There are many concerns that cause top executives to lose sleep, but the events of the past couple months have tested business owners and decision makers in ways that can only be described as unprecedented.
The uncertainty surrounding the Coronavirus coupled with a burning desire to get back to business have created an increasingly dynamic and stressful time. From manufacturers scrambling to provide healthcare workers with PPP to non-essential businesses that have had to furlough workers, most CEOs are faced with the biggest challenges of their careers. And while employees are able to share their concerns, leaders must have the courage to hide theirs. Real leaders are able to endure intense pressure while making sure the people around them don’t sense it.
Ensuring Safety & Access to Care
The reality is that in the face of this pandemic, true leaders are preparing rather than panicking. After taking steps to keep people safe, they’re thinking and planning for a future that will likely be very different. Leaders know that staying calm is critical to sound decision making. Clear thinking helps them communicate with confidence and listen in a way that calms other’s fears. In a crisis, taking the time to listen can make all the difference to a worker finding it really difficult to cope.
While some insurance carriers are waiving member copays, co-insurance and deductibles for COVID-19 diagnostic testing and treatment, some states are mandating it. While state mandates don’t apply to self-funded plans, some plan sponsors have chosen to provide COVID-19 patients with first dollar coverage. These actions require the approval of your stop loss carrier since related claims may exceed your stop loss deductible. A written and executed plan amendment is also required. As always, we stand ready to help with these requirements as well as the expansion of HDHP, HSA and FMLA benefits included in the Families First Coronavirus Response Act. We hope you will contact us if your plan is facing any of these issues.
When President Trump signed the Families First Coronavirus Response Act into law in mid-March, employers with fewer than 500 employees became responsible for providing paid leave to certain employees through Dec. 31, 2020.
The benefit extends to employees unable to work or telework due to the need for leave to care for a son or daughter under the age of 18 that has been impacted by the closing of a school or place of care as a result of a federal, state or local emergency declaration. According to the law, the first 10 days of this leave may be unpaid but provided with pay after 10 days at a rate no lower than two-thirds of an employee’s regular rate of pay. Paid leave is not to exceed $200 per day or $10,000 in aggregate and employees cannot be required to use available paid time off before receiving the benefit. This expansion applies to employers with fewer than 50 employees even though they are not currently subject to FMLA.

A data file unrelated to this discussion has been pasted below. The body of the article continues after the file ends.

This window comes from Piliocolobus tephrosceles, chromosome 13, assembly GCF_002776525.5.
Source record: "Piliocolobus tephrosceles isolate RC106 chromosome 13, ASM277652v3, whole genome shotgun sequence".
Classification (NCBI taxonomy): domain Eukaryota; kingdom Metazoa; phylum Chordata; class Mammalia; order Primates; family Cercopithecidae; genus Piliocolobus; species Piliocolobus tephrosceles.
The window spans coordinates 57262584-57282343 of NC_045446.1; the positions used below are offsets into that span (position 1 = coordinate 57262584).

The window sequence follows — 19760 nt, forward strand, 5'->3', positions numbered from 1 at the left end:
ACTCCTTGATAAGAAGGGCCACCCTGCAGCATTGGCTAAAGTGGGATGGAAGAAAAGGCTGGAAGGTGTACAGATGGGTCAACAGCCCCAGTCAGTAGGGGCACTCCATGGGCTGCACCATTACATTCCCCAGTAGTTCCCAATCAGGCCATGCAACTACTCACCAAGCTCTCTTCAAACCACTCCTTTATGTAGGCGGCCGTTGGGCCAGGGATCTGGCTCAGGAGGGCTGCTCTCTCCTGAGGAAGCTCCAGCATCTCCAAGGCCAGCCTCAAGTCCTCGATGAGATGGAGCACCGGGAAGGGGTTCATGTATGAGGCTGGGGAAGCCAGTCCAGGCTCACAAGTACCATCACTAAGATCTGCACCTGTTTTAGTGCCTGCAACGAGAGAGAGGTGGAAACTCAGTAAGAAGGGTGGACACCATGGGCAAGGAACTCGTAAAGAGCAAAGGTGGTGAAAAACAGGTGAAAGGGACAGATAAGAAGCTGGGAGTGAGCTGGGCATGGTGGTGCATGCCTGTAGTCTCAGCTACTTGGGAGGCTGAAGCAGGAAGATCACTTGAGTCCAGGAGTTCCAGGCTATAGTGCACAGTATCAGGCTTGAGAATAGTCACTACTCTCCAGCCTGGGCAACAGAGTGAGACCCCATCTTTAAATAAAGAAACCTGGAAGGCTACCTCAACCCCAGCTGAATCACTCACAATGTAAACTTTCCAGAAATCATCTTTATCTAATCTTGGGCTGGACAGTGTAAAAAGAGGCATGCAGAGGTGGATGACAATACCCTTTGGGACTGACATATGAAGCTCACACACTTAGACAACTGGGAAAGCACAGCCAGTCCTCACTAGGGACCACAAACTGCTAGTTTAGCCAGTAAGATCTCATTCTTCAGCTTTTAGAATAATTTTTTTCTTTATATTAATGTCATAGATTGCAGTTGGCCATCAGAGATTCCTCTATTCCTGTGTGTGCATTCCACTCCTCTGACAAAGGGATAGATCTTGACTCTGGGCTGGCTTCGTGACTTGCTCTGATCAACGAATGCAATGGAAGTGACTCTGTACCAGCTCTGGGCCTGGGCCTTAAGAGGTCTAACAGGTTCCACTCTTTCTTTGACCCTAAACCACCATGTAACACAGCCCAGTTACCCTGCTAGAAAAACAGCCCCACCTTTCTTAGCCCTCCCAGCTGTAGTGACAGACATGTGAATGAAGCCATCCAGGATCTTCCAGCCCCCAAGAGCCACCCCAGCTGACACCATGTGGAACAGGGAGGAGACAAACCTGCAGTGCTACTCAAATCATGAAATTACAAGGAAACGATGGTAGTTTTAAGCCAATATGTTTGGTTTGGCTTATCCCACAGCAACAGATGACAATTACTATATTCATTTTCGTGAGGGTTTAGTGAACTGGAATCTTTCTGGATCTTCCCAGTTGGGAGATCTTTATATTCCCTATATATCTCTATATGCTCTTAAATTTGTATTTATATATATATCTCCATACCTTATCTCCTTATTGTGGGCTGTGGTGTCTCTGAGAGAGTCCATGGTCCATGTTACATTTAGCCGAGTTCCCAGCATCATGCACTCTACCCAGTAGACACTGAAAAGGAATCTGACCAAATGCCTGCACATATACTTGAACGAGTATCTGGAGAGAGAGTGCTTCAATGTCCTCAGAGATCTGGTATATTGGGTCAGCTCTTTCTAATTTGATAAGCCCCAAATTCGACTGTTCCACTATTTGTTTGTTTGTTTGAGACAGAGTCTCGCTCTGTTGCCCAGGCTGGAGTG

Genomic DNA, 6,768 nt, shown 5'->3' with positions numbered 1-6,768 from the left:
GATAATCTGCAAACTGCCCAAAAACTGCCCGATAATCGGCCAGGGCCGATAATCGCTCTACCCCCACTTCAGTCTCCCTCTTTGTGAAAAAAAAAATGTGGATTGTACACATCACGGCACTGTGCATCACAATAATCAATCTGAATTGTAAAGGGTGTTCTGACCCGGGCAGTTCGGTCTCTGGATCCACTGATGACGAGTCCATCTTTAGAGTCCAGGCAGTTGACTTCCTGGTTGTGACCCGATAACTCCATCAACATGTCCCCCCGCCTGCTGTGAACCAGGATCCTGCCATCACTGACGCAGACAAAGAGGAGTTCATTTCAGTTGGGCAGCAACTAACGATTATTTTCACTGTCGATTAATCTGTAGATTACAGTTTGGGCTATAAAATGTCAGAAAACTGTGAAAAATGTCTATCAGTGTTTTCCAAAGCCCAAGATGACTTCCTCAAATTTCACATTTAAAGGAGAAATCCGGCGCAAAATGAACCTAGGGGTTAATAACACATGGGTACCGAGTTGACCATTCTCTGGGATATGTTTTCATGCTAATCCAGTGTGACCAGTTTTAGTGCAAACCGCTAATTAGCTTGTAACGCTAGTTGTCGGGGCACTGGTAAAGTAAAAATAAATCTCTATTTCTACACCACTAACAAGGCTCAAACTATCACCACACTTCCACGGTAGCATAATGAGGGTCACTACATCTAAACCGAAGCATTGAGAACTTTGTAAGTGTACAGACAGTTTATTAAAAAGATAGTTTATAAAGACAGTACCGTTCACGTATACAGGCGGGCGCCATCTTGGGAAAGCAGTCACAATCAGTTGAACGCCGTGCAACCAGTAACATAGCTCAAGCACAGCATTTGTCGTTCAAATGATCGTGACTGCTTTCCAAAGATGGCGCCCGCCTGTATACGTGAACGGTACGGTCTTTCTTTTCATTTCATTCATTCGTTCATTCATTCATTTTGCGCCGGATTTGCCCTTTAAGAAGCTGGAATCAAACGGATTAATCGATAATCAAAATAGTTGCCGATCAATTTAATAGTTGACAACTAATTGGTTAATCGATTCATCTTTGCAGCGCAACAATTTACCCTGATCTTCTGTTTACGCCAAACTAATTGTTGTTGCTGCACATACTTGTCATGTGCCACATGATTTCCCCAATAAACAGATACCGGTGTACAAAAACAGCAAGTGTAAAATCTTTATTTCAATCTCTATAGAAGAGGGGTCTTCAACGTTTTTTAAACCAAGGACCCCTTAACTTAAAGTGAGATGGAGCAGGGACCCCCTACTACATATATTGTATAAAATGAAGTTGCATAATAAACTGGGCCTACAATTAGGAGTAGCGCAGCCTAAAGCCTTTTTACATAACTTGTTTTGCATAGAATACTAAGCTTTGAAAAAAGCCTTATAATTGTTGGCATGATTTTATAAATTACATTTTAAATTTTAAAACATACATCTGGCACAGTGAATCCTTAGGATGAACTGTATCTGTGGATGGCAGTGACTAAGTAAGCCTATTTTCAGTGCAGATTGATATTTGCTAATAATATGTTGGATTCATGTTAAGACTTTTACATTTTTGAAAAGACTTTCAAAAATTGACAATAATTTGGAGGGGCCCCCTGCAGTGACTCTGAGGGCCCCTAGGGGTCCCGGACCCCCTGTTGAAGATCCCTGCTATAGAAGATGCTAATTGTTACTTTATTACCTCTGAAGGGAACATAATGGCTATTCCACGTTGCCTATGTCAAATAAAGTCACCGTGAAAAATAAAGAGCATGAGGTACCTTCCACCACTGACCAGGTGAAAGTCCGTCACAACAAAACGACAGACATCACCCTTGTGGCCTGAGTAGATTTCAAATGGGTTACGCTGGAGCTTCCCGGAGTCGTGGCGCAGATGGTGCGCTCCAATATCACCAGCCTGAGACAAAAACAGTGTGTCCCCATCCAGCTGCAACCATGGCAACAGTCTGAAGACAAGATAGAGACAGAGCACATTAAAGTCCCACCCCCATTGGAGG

Uninsured people needing medical treatment for the coronavirus will be able to get that treatment without concerns about out-of-pocket costs or unexpected charges. Thanks to the federal stimulus package passed by Congress in early April, hospitals and healthcare providers that treat these folks will be paid for unreimbursed care at current Medicare rates.
While the law does not require that health insurance carriers and employer-sponsored health plans waive cost-sharing charges such as deductibles and coinsurance for coronavirus patients requiring medical treatment, many groups are pushing for this relief. In response, some large insurance carriers and health plans have said they would waive out-of-pocket costs for in-network COVID-treatment through the end of May. Pressure for this relief is expected to mount as shutdowns of non-essential businesses continue and more and more workers are laid off or furloughed.
Relief for HDHPs and HSAs
In another emergency ruling, the IRS said that HSA users with high deductible health plan coverage can use their coverage to pay for testing for SARS-CoV-2, the virus that causes COVID-19 pneumonia, without having to be concerned about satisfying the minimum deductible requirements common to HSA coverage. The same flexibility will now also apply to HSA account holders who need to use their coverage to pay for treatment of COVID-19 pneumonia. The IRS has cautioned that this guidance only applies to the COVID-19 emergency and does not void the other requirements governing High Deductible Health Plans and Health Savings Accounts. Since regulations and requirements regarding benefits for COVID-19 continue to evolve rapidly, plan members are advised to consult their health plan before seeking testing or treatment.
According to the CDC, the Coronavirus is thought to spread mainly through being close enough to an infected person to be touched by respiratory droplets discharged by coughing, sneezing or talking. These droplets can land in the mouth or nose or be inhaled into the lungs. Physicians suggest the virus can spread very easily between people, but not quite as easily by touching something that has the virus on it and then touching your mouth, nose or eyes.
A recent study published in the New England Journal of Medicine says the Coronavirus is detectable in the air for up to 3 hours, but that a very small amount can remain on cardboard for 24 hours and on plastic or stainless steel for as long as 2-3 days. The WHO says the likelihood of an infected person contaminating commercial goods is very low and that catching the virus from a transmitted package is also very low.
While physicians on the Administration’s Coronavirus Task Force consistently agreed that masks were only needed by healthcare workers, authorities now recommend that masks be worn by all when going outdoors or to public places such as grocery stores, pharmacies, etc.